The World Series ended. The offseason began. And the White Sox started their winter work.
The team announced three pitching moves Monday, none of them terribly dramatic or unexpected: They declined a $16 million option on starting pitcher James Shields, picked up a $4.65 million option on reliever Nate Jones and moved top-ranked pitching prospect Michael Kopech off the 60-day disabled list.
Now, let's get that last one out of the way first: Kopech was moved off the 60-day DL to make sure he's on the 40-man roster. It's a formality, and no, he's not miraculously recovered from his Tommy John surgery. He's still expected to miss the entirety of the 2019 campaign while recovering.
As for Shields, the White Sox were never expected to fork over $16 million to keep a pitcher who in three seasons on the South Side posted a 5.31 ERA. That being said, that decision makes Shields a free agent, and it's certainly not out of the realm of possibility that the White Sox would want him back for their 2019 rotation. They have a few different routes they could go to fill what is now a pair of openings on that starting staff, one caused by Kopech's injury and the other by Shields' departure. They could try to land a decently sized free-agent fish to not only better a rotation that led baseball in walks in 2018 but also to serve as a safety net should Kopech and Dylan Cease experience the to-be-expected growing pains of young pitchers. Or they could simply bridge the gap between now and 2020, the likely season of Kopech's return and Cease's readiness, with a couple one-year fill-ins.
Shields would fit that second role, and he's coming off an impressive 2018 that saw him finish as one of 13 big leaguers to log 200 innings. His reliability and status as a mentor to young pitchers like Lucas Giolito make his return sound awful sensible, though who knows how realistic it is.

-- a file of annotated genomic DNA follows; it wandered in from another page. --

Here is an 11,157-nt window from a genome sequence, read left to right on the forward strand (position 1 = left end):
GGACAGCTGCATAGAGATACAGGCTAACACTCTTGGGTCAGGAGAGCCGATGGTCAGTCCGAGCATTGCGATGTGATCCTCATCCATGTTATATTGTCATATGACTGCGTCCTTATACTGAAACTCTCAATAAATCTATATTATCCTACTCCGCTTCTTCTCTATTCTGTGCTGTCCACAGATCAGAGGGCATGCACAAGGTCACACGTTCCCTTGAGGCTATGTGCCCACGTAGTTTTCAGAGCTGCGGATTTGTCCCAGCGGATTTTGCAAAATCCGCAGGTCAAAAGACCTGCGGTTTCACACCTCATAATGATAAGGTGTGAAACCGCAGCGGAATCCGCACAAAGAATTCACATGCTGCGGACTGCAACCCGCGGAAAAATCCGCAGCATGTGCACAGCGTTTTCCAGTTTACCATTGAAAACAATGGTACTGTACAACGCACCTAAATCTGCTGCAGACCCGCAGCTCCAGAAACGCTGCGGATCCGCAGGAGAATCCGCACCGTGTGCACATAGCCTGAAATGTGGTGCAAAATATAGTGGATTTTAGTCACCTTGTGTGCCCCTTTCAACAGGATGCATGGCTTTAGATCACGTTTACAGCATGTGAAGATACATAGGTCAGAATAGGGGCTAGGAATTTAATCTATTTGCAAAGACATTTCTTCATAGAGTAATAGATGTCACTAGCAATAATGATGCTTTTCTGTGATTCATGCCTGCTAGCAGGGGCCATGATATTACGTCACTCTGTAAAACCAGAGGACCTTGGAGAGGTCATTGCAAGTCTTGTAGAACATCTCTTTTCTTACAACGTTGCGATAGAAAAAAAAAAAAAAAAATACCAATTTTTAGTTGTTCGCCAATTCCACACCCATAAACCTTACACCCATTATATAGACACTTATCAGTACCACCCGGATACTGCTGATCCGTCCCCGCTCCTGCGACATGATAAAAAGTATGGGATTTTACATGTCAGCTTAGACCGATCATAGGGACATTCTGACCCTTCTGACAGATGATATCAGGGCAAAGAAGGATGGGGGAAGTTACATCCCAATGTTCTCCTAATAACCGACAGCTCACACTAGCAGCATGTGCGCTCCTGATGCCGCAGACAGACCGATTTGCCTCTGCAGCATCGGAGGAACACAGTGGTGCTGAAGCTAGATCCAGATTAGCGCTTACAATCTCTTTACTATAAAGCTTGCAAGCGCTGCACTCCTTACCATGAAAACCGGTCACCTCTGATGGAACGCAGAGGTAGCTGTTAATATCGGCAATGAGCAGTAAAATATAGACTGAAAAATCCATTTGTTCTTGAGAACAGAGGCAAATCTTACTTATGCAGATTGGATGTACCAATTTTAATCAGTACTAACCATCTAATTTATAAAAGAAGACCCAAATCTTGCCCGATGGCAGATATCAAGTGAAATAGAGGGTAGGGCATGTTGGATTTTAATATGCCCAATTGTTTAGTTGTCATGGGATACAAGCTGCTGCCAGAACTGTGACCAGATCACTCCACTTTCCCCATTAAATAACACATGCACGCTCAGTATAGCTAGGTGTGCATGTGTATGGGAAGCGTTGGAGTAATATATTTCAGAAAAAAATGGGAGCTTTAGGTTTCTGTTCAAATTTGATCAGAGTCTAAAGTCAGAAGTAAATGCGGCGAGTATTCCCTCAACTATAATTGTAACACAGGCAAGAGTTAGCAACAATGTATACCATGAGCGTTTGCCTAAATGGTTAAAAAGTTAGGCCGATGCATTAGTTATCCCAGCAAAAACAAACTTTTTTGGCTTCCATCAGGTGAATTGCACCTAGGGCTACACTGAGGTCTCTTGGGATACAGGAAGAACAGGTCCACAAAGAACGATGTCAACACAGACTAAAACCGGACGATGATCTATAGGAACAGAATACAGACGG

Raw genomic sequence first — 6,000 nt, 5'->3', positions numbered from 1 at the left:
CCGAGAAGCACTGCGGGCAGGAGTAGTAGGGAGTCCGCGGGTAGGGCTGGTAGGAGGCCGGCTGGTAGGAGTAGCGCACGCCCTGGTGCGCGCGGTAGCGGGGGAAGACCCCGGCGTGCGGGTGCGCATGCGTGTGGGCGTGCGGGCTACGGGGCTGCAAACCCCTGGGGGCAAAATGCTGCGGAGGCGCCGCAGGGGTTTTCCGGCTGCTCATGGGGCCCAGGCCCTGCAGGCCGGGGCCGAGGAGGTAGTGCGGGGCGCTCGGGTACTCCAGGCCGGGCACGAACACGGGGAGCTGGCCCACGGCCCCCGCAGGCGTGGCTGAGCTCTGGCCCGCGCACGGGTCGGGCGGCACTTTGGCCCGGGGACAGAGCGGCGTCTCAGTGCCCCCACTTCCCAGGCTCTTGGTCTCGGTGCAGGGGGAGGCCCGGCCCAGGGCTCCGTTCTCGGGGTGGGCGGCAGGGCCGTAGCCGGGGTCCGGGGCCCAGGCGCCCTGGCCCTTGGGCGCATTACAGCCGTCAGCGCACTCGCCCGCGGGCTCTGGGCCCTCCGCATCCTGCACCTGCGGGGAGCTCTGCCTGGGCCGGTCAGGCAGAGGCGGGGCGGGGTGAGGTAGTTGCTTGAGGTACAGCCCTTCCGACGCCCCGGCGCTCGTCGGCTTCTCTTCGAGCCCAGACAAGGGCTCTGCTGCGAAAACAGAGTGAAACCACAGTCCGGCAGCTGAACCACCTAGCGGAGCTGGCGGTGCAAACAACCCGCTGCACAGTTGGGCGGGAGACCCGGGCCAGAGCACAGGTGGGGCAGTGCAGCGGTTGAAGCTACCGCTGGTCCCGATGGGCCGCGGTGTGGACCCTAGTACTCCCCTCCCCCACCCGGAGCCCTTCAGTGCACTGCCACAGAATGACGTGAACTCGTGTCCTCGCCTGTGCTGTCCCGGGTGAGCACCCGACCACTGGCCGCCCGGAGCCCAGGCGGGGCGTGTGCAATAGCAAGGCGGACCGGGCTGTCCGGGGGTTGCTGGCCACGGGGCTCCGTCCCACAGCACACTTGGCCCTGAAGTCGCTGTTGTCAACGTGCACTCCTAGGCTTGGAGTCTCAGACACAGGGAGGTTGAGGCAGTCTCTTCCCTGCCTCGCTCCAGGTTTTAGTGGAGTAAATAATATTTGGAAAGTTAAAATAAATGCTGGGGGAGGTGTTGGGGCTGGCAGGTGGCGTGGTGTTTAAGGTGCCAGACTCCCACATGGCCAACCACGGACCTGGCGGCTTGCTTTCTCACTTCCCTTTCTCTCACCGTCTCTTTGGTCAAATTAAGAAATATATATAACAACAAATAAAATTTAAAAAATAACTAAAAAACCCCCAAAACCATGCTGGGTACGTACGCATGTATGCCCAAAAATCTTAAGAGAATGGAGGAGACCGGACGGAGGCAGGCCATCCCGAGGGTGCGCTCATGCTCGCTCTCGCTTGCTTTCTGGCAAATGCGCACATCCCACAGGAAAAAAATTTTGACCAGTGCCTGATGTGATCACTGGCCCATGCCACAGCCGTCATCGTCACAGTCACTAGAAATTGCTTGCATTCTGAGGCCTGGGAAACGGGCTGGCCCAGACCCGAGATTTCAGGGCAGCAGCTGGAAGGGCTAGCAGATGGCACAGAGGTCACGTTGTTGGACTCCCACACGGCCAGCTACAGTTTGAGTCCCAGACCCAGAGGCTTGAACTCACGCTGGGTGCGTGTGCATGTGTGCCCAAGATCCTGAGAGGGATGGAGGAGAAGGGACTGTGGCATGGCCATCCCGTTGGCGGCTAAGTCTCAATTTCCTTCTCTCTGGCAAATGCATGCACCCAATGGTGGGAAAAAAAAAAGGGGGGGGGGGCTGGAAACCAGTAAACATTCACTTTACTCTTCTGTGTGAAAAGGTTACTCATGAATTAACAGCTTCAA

Meanwhile, at least one spot is filled in the 2019 bullpen with the return of Jones. The injury-plagued lefty will be 33 on Opening Day and has thrown just 41.2 innings in the past two seasons, but his salary is a low one for a team with so few big financial commitments. And the White Sox still use him as one of their better relief arms when he's healthy, with Rick Renteria often deploying him in hold and save situations last season. Jones only saved five games, but it likely would have been a much bigger number had he not been on the shelf most of the time following the team's trade of Joakim Soria. And the numbers, too, show that Jones is an effective reliever when healthy. He's got a 3.11 career ERA, including a 2.60 ERA and a 10.6 K/9 over the past four seasons. The problem? "When healthy" has described a small amount of time, as Jones has thrown an average of just 33 innings those last four years.
But with the majority of the White Sox bullpen young and unproven, having a veteran like Jones down there will be a valuable thing, especially if there are no further veteran additions of note to the relief corps this winter. Jones might not have seen as much game action as he and the White Sox would've liked in recent seasons, but he's got way more experience the young relief corps of Aaron Bummer, Ryan Burr, Caleb Frare, Jace Fry, Ian Hamilton, Juan Minaya, Jose Ruiz and Thyago Vieira. As the roster stands right now, it wouldn't be at all surprising if Jones was the White Sox closer.
Rick Hahn has already said the White Sox will be making some additions to the pitching staff this winter, so these are hardly the only decisions to be made. They're simply the first.